Spring Planting Start Dates

Spring Planting Start Dates

Q. I’m told that I shouldn’t transplant tomatoes and peppers to my garden until after the last frost date, but the listings show several different dates. Which date should I use here in the Chicago area?

A. The last frost date is a major consideration for deciding when to place young plants—particularly vegetable plants—in the ground.

Official listings provide several different dates for specific locations. For example, the Illinois State Climatologist’s office lists the following last frost dates for O’Hare International Airport based upon observations from a 30-year period using a 32-degree Fahrenheit threshold.

Location

Earliest

Median

90%

Latest

O’Hare Airport

April 5

April 22

May 11

May 25

Earliest is the earliest date of the last frost during the 30-year period. Median is the date for which an equal number of years had earlier and later dates. At 90 percent, only 10 percent of the last frost dates were later. Latest was the latest date recorded during the observation period.

Last frost dates vary by a few days either way for different locations in the Chicago region. They can even vary within our own yards due to adjacent structures, slopes, and protective shrubs, trees, or fences.

Although May 15 (essentially the 90 percent date) is often mentioned as the threshold date for transplanting in Chicago, Plant Information recommends waiting until the end of May before placing tender plants like tomatoes, peppers, eggplant, and squash in your garden. Because cold weather that can limit the development of and even kill tender plants is not unusual in late May and early June, some experienced gardeners delay transplanting by an additional 7 to 14 days.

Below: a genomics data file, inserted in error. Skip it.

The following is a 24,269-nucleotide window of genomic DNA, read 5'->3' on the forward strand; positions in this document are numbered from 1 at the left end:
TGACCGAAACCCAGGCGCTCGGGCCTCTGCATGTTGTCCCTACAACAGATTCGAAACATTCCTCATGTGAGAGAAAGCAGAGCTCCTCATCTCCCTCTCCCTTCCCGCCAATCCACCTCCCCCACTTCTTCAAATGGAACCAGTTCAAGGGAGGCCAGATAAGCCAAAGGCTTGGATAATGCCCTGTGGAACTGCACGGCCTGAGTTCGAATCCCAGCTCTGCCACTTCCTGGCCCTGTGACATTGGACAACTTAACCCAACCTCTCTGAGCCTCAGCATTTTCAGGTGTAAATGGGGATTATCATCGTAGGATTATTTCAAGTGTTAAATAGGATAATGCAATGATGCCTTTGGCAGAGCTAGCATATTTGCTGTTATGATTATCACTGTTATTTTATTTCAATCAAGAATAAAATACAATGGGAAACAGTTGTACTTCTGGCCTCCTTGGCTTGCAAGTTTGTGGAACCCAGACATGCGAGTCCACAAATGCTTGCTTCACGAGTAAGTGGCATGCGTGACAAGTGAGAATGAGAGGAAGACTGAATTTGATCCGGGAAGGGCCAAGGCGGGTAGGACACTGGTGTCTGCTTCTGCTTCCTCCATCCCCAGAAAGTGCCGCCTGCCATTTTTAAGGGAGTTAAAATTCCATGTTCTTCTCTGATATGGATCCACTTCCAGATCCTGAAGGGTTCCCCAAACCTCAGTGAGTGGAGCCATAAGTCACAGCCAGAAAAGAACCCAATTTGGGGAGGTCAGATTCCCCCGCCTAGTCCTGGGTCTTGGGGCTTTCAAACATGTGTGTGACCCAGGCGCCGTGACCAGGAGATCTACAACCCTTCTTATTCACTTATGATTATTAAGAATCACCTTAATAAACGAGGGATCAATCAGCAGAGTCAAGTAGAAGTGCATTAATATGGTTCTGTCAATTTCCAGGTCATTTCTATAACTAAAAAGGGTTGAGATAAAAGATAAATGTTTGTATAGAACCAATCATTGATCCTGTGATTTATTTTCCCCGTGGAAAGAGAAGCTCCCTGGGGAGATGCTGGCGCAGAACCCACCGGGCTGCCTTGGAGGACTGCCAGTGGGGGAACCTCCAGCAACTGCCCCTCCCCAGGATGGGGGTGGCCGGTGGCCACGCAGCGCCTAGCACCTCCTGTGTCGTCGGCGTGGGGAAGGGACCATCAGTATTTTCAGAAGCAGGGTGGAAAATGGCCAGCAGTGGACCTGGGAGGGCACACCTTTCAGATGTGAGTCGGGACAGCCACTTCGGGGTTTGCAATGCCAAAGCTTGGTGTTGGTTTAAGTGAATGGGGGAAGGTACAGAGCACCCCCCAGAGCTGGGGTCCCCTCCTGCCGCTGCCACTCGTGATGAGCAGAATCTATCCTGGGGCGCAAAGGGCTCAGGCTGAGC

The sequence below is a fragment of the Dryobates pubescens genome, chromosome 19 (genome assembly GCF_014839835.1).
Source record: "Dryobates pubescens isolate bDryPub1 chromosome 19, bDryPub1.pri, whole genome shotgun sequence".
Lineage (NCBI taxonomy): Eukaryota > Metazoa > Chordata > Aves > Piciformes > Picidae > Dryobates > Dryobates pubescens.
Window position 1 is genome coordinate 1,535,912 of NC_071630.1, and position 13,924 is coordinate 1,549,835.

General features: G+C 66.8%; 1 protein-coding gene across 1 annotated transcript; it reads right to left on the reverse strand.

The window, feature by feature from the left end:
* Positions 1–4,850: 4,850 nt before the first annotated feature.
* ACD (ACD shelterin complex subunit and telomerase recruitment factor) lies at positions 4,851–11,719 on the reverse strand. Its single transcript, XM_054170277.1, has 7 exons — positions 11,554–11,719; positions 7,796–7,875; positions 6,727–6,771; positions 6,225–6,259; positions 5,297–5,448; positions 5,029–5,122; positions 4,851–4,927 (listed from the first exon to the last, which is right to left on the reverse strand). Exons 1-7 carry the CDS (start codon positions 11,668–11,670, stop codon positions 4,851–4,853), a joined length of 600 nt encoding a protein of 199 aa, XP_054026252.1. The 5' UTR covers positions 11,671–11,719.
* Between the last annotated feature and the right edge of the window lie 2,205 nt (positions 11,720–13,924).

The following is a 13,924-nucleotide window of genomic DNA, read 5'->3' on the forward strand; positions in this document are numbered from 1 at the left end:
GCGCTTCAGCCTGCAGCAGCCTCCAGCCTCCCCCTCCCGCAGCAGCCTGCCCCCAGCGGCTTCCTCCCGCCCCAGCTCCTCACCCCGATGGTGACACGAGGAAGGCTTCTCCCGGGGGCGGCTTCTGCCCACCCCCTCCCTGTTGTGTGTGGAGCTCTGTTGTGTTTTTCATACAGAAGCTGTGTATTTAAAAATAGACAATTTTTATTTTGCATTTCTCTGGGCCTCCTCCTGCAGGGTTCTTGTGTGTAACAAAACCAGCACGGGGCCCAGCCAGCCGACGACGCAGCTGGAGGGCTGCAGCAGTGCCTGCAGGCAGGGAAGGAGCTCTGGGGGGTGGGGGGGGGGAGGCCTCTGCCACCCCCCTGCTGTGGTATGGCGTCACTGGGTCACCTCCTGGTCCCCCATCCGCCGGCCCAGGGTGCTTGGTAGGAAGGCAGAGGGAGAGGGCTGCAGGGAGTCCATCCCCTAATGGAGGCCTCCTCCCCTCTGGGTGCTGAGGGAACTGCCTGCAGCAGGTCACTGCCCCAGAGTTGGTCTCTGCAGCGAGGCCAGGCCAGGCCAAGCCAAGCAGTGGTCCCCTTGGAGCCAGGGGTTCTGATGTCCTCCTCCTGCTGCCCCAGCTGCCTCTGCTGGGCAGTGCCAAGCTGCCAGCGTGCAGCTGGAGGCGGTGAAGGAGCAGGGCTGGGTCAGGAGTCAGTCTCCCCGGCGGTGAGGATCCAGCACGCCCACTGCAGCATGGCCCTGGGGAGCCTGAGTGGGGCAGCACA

When sowing seeds directly, the last frost date is less important than the soil temperature; however, keep in mind that the seeds of tender plants should not be sown directly outdoors until all danger of frost has passed. Different crops require different soil temperatures for germination. This information is usually shown on seed packets or in catalog listings. Soil thermometers are available at garden centers and from online sources. Generally, one measures the temperature at the recommended seed planting depth, but the temperature at shallow depths (less than 1 inch) is heavily influenced by direct sun exposure, so measuring early in the morning will provide a more realistic value. 


Please email plantinfo@chicagobotanic.org with additional questions.